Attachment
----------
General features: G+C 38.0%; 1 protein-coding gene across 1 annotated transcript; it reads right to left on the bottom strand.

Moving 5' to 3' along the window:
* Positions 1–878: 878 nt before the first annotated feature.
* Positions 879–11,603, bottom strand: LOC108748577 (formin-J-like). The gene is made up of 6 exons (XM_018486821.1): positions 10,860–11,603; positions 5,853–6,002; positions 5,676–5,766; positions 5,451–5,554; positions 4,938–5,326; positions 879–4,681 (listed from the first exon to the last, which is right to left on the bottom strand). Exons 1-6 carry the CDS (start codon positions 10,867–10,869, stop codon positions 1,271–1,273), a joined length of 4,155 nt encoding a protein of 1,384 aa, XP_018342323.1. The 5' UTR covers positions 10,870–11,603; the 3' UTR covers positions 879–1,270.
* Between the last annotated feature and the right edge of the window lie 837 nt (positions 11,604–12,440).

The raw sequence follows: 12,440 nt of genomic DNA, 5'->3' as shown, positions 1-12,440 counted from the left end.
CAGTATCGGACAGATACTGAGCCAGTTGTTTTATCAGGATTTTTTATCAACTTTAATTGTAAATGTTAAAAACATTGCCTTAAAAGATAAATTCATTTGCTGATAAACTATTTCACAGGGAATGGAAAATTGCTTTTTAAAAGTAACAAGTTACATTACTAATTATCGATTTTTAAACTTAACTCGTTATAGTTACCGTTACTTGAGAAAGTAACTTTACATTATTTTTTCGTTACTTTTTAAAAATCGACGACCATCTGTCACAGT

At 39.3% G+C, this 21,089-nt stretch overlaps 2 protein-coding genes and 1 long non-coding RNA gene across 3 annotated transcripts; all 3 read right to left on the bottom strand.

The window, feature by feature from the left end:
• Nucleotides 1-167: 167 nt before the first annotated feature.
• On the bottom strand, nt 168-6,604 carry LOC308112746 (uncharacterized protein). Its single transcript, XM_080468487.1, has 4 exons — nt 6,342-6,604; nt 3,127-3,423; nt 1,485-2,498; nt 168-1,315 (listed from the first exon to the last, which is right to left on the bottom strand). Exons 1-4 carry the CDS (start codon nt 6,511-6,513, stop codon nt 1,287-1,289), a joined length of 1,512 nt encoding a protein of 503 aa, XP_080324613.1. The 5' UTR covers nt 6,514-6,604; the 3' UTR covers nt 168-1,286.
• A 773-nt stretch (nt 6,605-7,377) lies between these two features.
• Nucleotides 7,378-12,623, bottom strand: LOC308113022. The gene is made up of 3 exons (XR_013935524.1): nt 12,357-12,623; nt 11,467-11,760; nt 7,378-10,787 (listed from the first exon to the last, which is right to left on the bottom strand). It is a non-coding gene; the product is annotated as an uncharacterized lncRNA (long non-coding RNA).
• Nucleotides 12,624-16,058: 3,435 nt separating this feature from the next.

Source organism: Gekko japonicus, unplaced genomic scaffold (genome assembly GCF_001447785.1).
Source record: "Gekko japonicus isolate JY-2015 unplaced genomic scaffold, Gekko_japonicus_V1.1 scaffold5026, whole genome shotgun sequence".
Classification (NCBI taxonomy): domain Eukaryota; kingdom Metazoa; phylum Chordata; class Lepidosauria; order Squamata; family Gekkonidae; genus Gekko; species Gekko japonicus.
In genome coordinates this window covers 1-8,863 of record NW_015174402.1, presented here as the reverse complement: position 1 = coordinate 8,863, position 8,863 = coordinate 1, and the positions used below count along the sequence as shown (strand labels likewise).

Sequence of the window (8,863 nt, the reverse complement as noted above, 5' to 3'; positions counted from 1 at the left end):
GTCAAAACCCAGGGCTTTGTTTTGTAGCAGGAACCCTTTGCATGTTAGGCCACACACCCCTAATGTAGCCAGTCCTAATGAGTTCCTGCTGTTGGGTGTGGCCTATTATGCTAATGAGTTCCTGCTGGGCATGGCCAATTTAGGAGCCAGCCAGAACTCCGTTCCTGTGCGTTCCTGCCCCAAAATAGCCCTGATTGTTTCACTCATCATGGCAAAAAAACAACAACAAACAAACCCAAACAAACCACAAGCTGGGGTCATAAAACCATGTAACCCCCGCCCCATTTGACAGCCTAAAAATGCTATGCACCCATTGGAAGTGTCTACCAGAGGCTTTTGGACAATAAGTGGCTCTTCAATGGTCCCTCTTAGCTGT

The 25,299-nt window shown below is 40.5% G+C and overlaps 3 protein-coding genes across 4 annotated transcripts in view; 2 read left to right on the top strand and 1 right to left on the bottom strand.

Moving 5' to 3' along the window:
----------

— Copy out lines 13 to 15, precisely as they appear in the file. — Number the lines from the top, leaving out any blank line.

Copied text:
• Nucleotides 7,378-12,623, bottom strand: LOC308113022. The gene is made up of 3 exons (XR_013935524.1): nt 12,357-12,623; nt 11,467-11,760; nt 7,378-10,787 (listed from the first exon to the last, which is right to left on the bottom strand). It is a non-coding gene; the product is annotated as an uncharacterized lncRNA (long non-coding RNA).
• Nucleotides 12,624-16,058: 3,435 nt separating this feature from the next.

Source organism: Gekko japonicus, unplaced genomic scaffold (genome assembly GCF_001447785.1).